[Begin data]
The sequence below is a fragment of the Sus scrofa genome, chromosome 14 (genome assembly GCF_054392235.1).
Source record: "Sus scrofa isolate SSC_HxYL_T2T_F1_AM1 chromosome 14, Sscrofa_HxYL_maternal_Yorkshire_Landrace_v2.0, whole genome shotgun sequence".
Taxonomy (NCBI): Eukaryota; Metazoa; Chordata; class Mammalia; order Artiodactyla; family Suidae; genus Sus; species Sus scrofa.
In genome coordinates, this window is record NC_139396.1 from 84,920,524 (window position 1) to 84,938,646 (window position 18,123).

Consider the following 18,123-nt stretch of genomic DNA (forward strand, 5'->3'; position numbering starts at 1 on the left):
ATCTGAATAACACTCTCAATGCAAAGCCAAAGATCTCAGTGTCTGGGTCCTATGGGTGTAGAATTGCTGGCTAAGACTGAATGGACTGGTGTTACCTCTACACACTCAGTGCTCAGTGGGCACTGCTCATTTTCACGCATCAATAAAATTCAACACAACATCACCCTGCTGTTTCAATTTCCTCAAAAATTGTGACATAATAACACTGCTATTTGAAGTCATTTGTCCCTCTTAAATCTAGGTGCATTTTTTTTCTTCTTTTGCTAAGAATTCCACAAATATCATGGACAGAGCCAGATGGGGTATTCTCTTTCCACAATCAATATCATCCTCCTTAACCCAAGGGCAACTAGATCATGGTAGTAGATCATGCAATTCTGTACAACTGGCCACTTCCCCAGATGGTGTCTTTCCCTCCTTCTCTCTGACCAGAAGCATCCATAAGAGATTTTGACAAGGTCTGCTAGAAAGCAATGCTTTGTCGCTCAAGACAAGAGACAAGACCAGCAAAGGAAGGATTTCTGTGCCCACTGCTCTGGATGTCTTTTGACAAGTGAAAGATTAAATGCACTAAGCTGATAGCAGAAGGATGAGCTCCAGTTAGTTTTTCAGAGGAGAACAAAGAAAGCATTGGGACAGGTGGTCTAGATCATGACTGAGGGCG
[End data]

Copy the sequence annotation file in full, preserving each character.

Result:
The sequence below is a fragment of the Sus scrofa genome, chromosome 14 (genome assembly GCF_054392235.1).
Source record: "Sus scrofa isolate SSC_HxYL_T2T_F1_AM1 chromosome 14, Sscrofa_HxYL_maternal_Yorkshire_Landrace_v2.0, whole genome shotgun sequence".
Taxonomy (NCBI): Eukaryota; Metazoa; Chordata; class Mammalia; order Artiodactyla; family Suidae; genus Sus; species Sus scrofa.
In genome coordinates, this window is record NC_139396.1 from 84,920,524 (window position 1) to 84,938,646 (window position 18,123).

Consider the following 18,123-nt stretch of genomic DNA (forward strand, 5'->3'; position numbering starts at 1 on the left):
ATCTGAATAACACTCTCAATGCAAAGCCAAAGATCTCAGTGTCTGGGTCCTATGGGTGTAGAATTGCTGGCTAAGACTGAATGGACTGGTGTTACCTCTACACACTCAGTGCTCAGTGGGCACTGCTCATTTTCACGCATCAATAAAATTCAACACAACATCACCCTGCTGTTTCAATTTCCTCAAAAATTGTGACATAATAACACTGCTATTTGAAGTCATTTGTCCCTCTTAAATCTAGGTGCATTTTTTTTCTTCTTTTGCTAAGAATTCCACAAATATCATGGACAGAGCCAGATGGGGTATTCTCTTTCCACAATCAATATCATCCTCCTTAACCCAAGGGCAACTAGATCATGGTAGTAGATCATGCAATTCTGTACAACTGGCCACTTCCCCAGATGGTGTCTTTCCCTCCTTCTCTCTGACCAGAAGCATCCATAAGAGATTTTGACAAGGTCTGCTAGAAAGCAATGCTTTGTCGCTCAAGACAAGAGACAAGACCAGCAAAGGAAGGATTTCTGTGCCCACTGCTCTGGATGTCTTTTGACAAGTGAAAGATTAAATGCACTAAGCTGATAGCAGAAGGATGAGCTCCAGTTAGTTTTTCAGAGGAGAACAAAGAAAGCATTGGGACAGGTGGTCTAGATCATGACTGAGGGCG